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Tightening the Bedrock Cairn

I bought a pair of Bedrock Cairn Adventure Sandals when they were released back in 2016. They are my favorite sandals. In addition to being great everyday and hiking footwear in the warmer months, the Cairns are my preferred running footwear year round.

Bedrock Cairn Running

My only complaint with the Cairns was that the adjustable strap would occasionally slip, loosening the sandal. The webbing would only slip a couple of millimeters over a handful of miles. If walking or pedaling I wouldn’t notice it, but when running this allowed just enough movement of my foot across the bed of the sandal that I would eventually develop a hot spot if I didn’t reach down to tighten the strap every 6 miles or so.

I mentioned this in one of Bedrock’s customer surveys. They reached out to me and suggested that when tightening the strap, rather than keeping the loose end of the webbing inline with the part connected to the wing, I kink the webbing slightly forward. This allows the buckle to get a bit more bite. The added friction from this adjustment has eliminated any loosening of the sandal on my runs.

Bedrock Cairn Webbing Angle

Last month I mountain biked Cotopaxi.

I mounted the saddle at 15,000 feet. Thin air for pushing pedals – everything feels like uphill, until it is, then it feels like something worse – but I like to think it might have prepared me somewhat for the oxygen deprivation of my recent respirator trials. Integrating some sort of hypoxic training into a PT regime may be worth considering.


Antisocial Activity Tracking

A GPS track provides useful a useful log of physical activities. Beyond simply recording a route, the series of coordinate and time mappings allow statistics like distance, speed, elevation, and time to be calculated. I recently decided that I wanted to start recording this information, but I was not interested in any of the plethora of social, cloud-based services that are hip these days. A simple GPX track gives me all the information I care about, and I don’t have a strong desire to share them with a third party provider or a social network.

Recording Tracks

The discovery of GPSLogger is what made me excited to start this project. A simple but powerful Android application, GPSLogger will log to a number of different formats and, when a track is complete, automatically distribute it. This can be done by uploading the file to a storage provider, emailing it, or posting it to a custom URL. It always logs in metric units but optionally displays in Imperial.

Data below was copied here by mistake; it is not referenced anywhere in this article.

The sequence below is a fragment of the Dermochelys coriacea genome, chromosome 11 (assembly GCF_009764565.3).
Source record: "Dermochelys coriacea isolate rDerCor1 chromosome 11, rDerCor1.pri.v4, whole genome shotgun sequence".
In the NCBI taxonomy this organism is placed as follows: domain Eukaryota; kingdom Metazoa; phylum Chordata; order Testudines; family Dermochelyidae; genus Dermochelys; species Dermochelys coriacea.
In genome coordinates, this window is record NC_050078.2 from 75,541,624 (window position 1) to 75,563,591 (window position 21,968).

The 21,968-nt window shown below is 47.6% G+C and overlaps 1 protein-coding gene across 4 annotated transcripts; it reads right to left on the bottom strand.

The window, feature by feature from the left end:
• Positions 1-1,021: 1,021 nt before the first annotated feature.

What makes GPSLogger really stand out are its performance features. It allows very fine-grained control over GPS use, which allows tracks to be recorded for extended periods of times (such as days) with a negligible impact on battery usage.

For activities like running, shorter hikes and bicycle rides I tend to err on the side of accuracy. I set GPSLogger to log a coordinate every 10 seconds, with a minimum distance of 5 meters between points and a minimum accuracy of 10 meters. It will try to get a fix for 120 seconds before timing out, and attempt to meet the accuracy requirement for 60 seconds before giving up.

For a longer day-hike, the time between points could be increased to something in the neighborhood of 60 seconds. For a multi-day backpacking trip, a setting of 10 minutes or more would still provide great enough accuracy to make for a useful record of the route. I’ve found that being able to control these settings really opens up a lot of tracking possibilities that I would otherwise not consider for fear of battery drain.


Storing Tracks

After a track has been recorded, I transfer it to my computer and store it with git-annex.

Everything in my home directory that is not a temporary file is stored either in git or git-annex. By keeping my tracks in an annex rather than directly in git, I can take advantage of git-annex’s powerful metadata support. GPSLogger automatically names tracks with a time stamp, but the annex for my tracks is also configured to automatically set the year and month when adding files.

$ cd ~/tracks
$ git config annex.genmetadata true

After moving a track into the annex, I’ll tag it with a custom activity field, with values like run, hike, or bike.

$ git annex metadata --set activity=bike 20150725110839.gpx

I also find it useful to tag tracks with a gross location value so that I can get an idea of where they were recorded without loading them on a map. Counties tend to work well for this.

$ git annex metadata --set county=sanfrancisco 20150725110839.gpx

Of course, a track may span multiple counties. This is easily handled by git-annex.

$ git annex metadata --set county+=marin 20150725110839.gpx

One could also use fields to store location values such as National Park, National Forest or Wilderness Area.

Metadata Views

The reason for storing metadata is the ability to use metadata driven views. This allows me to alter the directory structure of the annex based on the metadata. For instance, I can tell git-annex to show me all tracks grouped by year followed by activity.

$ git annex view "year=*" "activity=*"
$ tree -d
└── 2015
    ├── bike
    ├── hike
    └── run

Or, I could ask to see all the runs I went on this July.

$ git annex view year=2015 month=07 activity=run

I’ve found this to be a super powerful tool. It gives me the simplicity and flexibility of storing the tracks as plain-text on the filesystem, with some of the querying possibilities of a database. Its usefulness is only limited by the metadata stored.

Viewing Tracks

For simple statistics, I’ll use the gpxinfo command provided by gpxpy. This gives me the basics of time, distance and speed, which is generally all I care about for something like a weekly run.

$ gpxinfo 20150725110839.gpx
File: 20150725110839.gpx
    Length 2D: 6.081km
    Length 3D: 6.123km
    Moving time: 00:35:05
    Stopped time: n/a
    Max speed: 3.54m/s = 12.74km/h
    Total uphill: 96.50m
    Total downhill: 130.50m
    Started: 2015-07-25 18:08:45
    Ended: 2015-07-25 18:43:50
    Points: 188
    Avg distance between points: 32.35m

    Track #0, Segment #0
        Length 2D: 6.081km
        Length 3D: 6.123km
        Moving time: 00:35:05
        Stopped time: n/a
        Max speed: 3.54m/s = 12.74km/h
        Total uphill: 96.50m
        Total downhill: 130.50m
        Started: 2015-07-25 18:08:45
        Ended: 2015-07-25 18:43:50
        Points: 188
        Avg distance between points: 32.35m

For a more detailed inspection of the tracks, I opt for Viking. This allows me to load the tracks and view the route on a OpenStreetMap map (or any number of other map layers, such as USGS quads or Bing aerial photography). It includes all the detailed statistics you could care about extracting from a GPX track, including pretty charts of elevation, distance, time and speed.